Monday, July 20, 2009

Rest in Peace, Thao Nuan.....


Yesterday I attended a service for a friend who passed away very suddenly last week. While I didn't attend the cremation, this was an "after service" to give him a send-off into the next world. (Buddhist cosmology. Too much for here.. but it's very nice.)

There were monks chanting, food served for him to take with him into the afterlife and plenty of praying, pouring water into the roots of a tree and saying our farewells to him. It was beautifully handled by a well-oiled community who made sure to not only take care of Nuan's passage but to take care of his wife as well. There were gifts of money, food and companionship. She, naturally, is still feeling tender and I spent quite some time just holding her. She's too young to be having this experience. She's only 42. Nuan was only 59. There was no warning. This kind of loss is for people my age, not hers.

I saw a lot people I haven't seen in a very long time since I stopped going to the wat several months ago. It was wonderful to see how all the factions melted. We were all there for one reason: to support his wife. I am so glad I didn't chicken out and not go. Her reaction made it clear that she wanted me there. She is a sweet, sweet woman! I wish I could take this pain from her. There was no room for my tears or regret then. I felt it strongly when I looked at the mirror mounted on the wall that he always used to get ready for work. But this was for her. My sorrow would have to wait. I shed a few tears in the car.

What I remember most about Nuan is that he immediately took me into the "family" the first time he met me. There was no hesitation. He began to plan and plot how to find me a man. My friend Mary translated all of this to me since he didn't speak very much English. (I'm laughing at the memory.) He was so adamant! Very animated! There was no acceptable outcome in his opinion, other than to see me happily settled into married life with a good, honorable Lao man. A woman shouldn't be alone, he said.

He was sincere. This wasn't superficial social chit-chat. He even discussed it with people in my absence.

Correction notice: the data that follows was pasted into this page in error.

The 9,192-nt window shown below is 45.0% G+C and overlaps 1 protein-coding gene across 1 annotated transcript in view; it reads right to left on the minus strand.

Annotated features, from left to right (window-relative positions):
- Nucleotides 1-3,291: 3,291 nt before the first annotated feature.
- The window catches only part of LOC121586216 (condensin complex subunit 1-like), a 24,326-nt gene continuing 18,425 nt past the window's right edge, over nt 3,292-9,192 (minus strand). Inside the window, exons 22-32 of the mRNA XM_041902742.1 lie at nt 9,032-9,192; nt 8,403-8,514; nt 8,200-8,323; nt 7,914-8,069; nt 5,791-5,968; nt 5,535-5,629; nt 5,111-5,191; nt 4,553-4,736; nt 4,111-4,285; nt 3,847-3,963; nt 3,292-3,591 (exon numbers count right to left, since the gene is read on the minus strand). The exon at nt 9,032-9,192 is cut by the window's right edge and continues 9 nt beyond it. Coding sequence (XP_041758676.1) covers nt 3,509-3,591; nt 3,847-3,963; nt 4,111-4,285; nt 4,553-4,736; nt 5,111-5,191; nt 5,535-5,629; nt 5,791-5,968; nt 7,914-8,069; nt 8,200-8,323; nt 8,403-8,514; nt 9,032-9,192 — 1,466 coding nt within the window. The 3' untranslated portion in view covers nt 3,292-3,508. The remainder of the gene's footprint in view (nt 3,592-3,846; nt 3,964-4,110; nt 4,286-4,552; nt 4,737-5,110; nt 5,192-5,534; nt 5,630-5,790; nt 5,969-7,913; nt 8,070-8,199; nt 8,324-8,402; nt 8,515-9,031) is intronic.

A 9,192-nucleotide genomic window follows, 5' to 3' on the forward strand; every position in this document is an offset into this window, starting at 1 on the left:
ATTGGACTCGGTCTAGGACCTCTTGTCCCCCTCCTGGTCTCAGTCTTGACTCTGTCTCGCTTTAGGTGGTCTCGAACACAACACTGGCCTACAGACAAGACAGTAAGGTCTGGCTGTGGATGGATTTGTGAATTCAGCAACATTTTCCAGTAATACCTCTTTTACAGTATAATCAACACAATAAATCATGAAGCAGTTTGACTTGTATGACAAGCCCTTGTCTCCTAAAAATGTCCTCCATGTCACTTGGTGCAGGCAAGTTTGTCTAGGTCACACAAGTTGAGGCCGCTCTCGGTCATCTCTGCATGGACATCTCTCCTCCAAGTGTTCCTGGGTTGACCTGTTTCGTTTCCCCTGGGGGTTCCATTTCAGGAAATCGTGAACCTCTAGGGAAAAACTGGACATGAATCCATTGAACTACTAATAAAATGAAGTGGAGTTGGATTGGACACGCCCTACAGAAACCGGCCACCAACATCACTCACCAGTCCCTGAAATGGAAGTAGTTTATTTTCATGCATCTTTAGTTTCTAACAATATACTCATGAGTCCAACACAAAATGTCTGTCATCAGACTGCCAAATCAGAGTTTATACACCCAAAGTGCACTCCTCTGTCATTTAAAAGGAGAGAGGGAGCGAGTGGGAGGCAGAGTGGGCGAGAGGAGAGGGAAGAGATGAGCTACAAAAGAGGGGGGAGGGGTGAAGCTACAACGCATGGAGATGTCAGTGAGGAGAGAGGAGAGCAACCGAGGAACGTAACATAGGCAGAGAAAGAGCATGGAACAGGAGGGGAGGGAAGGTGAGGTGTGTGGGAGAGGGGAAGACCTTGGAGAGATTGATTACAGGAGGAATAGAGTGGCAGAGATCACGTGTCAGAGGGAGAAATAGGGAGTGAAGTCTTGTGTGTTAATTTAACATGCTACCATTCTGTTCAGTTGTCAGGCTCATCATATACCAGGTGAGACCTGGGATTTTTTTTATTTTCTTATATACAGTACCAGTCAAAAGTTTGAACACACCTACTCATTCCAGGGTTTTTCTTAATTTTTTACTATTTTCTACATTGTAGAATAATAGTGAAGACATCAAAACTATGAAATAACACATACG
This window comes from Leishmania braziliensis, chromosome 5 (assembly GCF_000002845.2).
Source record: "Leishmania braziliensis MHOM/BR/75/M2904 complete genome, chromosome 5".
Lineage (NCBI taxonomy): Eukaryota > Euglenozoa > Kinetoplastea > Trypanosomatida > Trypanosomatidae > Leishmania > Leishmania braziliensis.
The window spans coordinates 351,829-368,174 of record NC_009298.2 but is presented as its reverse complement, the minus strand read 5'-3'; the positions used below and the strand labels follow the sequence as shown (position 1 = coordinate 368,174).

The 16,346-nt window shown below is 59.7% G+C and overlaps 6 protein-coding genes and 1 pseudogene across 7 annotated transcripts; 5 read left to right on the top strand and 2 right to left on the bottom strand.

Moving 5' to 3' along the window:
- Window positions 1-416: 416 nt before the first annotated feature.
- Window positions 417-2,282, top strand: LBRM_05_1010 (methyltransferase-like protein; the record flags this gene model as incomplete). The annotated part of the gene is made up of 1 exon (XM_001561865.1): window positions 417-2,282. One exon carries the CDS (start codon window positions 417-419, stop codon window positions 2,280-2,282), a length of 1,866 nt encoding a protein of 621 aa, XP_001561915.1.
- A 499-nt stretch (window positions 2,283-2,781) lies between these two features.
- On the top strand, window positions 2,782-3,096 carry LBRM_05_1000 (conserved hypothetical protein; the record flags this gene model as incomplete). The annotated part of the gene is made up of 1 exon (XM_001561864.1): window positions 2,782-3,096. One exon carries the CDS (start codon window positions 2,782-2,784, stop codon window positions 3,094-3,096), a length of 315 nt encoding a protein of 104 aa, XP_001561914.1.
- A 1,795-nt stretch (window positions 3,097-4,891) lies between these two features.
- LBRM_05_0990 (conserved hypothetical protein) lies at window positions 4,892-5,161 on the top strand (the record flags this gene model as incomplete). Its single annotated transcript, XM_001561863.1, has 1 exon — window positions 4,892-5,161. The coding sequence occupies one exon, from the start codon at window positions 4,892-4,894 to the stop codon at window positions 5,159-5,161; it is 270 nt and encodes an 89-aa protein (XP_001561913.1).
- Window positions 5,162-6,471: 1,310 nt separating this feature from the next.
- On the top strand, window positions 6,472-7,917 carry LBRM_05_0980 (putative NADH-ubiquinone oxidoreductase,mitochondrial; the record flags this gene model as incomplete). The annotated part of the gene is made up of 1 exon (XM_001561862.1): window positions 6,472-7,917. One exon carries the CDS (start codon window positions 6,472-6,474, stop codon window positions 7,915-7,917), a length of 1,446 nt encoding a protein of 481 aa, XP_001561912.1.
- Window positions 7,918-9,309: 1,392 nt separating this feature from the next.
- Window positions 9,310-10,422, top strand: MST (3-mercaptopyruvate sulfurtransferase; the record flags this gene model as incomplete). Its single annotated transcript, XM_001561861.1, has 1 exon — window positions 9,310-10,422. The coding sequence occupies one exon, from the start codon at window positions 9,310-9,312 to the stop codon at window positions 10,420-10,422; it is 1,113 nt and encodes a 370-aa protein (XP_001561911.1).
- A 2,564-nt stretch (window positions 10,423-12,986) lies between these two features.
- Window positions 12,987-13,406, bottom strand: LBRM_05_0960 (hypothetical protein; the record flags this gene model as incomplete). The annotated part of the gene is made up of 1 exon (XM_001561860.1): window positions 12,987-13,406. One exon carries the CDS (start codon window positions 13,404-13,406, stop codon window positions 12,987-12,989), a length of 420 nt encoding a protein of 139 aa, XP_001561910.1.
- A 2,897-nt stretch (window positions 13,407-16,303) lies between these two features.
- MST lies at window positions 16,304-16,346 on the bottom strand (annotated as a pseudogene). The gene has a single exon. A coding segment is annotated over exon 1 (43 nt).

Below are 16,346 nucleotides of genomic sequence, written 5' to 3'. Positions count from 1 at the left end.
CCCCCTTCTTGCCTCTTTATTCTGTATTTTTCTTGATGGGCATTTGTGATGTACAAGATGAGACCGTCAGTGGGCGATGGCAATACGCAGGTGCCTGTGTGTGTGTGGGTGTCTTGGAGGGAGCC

And when I was around him, I felt safely wrapped in his integrity. He was a man who was committed to taking care of his family and his community. He didn't drink, use drugs or smoke. He was always trying to learn something new and after working all day, he came home and studied. He studied English, history and things related to his trade. He was an awesome father, providing a good education and a good home for his three children. He wasn't a leader in the community but anyone who didn't realize he was a pillar wasn't paying attention. He was an awesome friend.

He made me feel protected, embraced and accepted, all at the same time. That's quite a constellation of feelings. Whenever I would go to their house, I never felt foreign or like a visitor. I was just one of the family. The last time we did get together, I was still in a rather fragile emotional state myself - and he is one of the few men I trusted then.. or now.

He will be missed by all of us who knew him. He was a simple, honorable and kind man.

Rest in Peace, Nuan Xayavong. We, your community, your sangha, will take care of things here. You're free now.

May these few memories be a blessing to his family.


~*

16 comments:

heartinsanfrancisco said...

This was beautiful, Chani. We are all blessings to each other if we allow ourselves to be by opening to the grace and joy that surround us.

Chitri sounds like anything but a simple man, but then HH the Dalai Lama always refers to himself as "a simple monk." Even though I didn't know your friend, I will miss him, too, because the world needs more souls like him taking care of things.

flutter said...

may he sleep well

starrlife said...

So sorry for your loss Chani and his family's. He sounds like a wonderful man and you wrote a beautiful tribute.

Anvilcloud said...

You've written a fine tribute. I hope that it helps to uplift you in this time of grief.

painted maypole said...

i'm sorry for your loss, but grateful you had him in your life

Olivia said...

What a beautiful tribute, Chani, that in a short post conveys to us a sense of who he is. I too am sorry for your loss, and am very glad you went to comfort his wife. Much love, O

Angela said...

This man you describe was a wonderful gift to everyone he encountered it seems. Much like yourself, I would think. :)

Jen of A2eatwrite said...

I'm so sorry for your loss, Chani, and for the loss of this wonderful man in terms of his family and friends.

I'm glad you had him in your life.

Leann said...

I am sorry for your loss. We greive, the afterlife rejoices.

Carla said...

Wonderfully written for a dear friend. I am sorry for your loss.

secret agent woman said...

What a lovbely tribute to a dear friend. My heart goes out to you in your loss and also to his widow. It sounds like he'll be deeply missed.

Cecilieaux said...

Post more about the Buddhist cosmology. I'm interested.

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